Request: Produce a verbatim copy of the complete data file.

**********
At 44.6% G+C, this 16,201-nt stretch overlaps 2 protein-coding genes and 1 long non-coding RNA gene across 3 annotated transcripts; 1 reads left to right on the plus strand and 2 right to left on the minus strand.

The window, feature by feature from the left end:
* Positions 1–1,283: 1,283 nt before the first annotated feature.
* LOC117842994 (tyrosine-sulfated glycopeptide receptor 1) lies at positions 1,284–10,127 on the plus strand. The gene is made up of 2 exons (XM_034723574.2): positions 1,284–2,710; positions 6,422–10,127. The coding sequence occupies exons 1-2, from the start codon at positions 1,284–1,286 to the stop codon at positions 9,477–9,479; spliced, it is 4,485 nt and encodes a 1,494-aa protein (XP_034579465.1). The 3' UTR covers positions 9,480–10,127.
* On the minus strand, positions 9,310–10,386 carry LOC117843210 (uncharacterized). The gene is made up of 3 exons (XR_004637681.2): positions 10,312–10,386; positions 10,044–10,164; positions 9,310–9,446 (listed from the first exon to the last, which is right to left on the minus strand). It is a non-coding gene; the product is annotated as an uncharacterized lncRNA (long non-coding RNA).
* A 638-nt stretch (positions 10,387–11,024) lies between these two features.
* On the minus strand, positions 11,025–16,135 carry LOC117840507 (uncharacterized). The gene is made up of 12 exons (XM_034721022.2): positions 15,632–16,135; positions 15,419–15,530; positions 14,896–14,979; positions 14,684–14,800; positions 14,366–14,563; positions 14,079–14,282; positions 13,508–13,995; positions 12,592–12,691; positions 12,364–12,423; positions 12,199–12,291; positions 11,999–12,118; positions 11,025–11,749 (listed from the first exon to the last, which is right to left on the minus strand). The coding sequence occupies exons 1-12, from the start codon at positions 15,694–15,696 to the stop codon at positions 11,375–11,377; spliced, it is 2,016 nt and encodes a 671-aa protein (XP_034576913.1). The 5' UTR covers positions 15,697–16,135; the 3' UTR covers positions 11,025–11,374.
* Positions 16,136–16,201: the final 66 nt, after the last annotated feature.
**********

At 44.6% G+C, this 16,201-nt stretch overlaps 2 protein-coding genes and 1 long non-coding RNA gene across 3 annotated transcripts; 1 reads left to right on the plus strand and 2 right to left on the minus strand.

The window, feature by feature from the left end:
* Positions 1–1,283: 1,283 nt before the first annotated feature.
* LOC117842994 (tyrosine-sulfated glycopeptide receptor 1) lies at positions 1,284–10,127 on the plus strand. The gene is made up of 2 exons (XM_034723574.2): positions 1,284–2,710; positions 6,422–10,127. The coding sequence occupies exons 1-2, from the start codon at positions 1,284–1,286 to the stop codon at positions 9,477–9,479; spliced, it is 4,485 nt and encodes a 1,494-aa protein (XP_034579465.1). The 3' UTR covers positions 9,480–10,127.
* On the minus strand, positions 9,310–10,386 carry LOC117843210 (uncharacterized). The gene is made up of 3 exons (XR_004637681.2): positions 10,312–10,386; positions 10,044–10,164; positions 9,310–9,446 (listed from the first exon to the last, which is right to left on the minus strand). It is a non-coding gene; the product is annotated as an uncharacterized lncRNA (long non-coding RNA).
* A 638-nt stretch (positions 10,387–11,024) lies between these two features.
* On the minus strand, positions 11,025–16,135 carry LOC117840507 (uncharacterized). The gene is made up of 12 exons (XM_034721022.2): positions 15,632–16,135; positions 15,419–15,530; positions 14,896–14,979; positions 14,684–14,800; positions 14,366–14,563; positions 14,079–14,282; positions 13,508–13,995; positions 12,592–12,691; positions 12,364–12,423; positions 12,199–12,291; positions 11,999–12,118; positions 11,025–11,749 (listed from the first exon to the last, which is right to left on the minus strand). The coding sequence occupies exons 1-12, from the start codon at positions 15,694–15,696 to the stop codon at positions 11,375–11,377; spliced, it is 2,016 nt and encodes a 671-aa protein (XP_034576913.1). The 5' UTR covers positions 15,697–16,135; the 3' UTR covers positions 11,025–11,374.
* Positions 16,136–16,201: the final 66 nt, after the last annotated feature.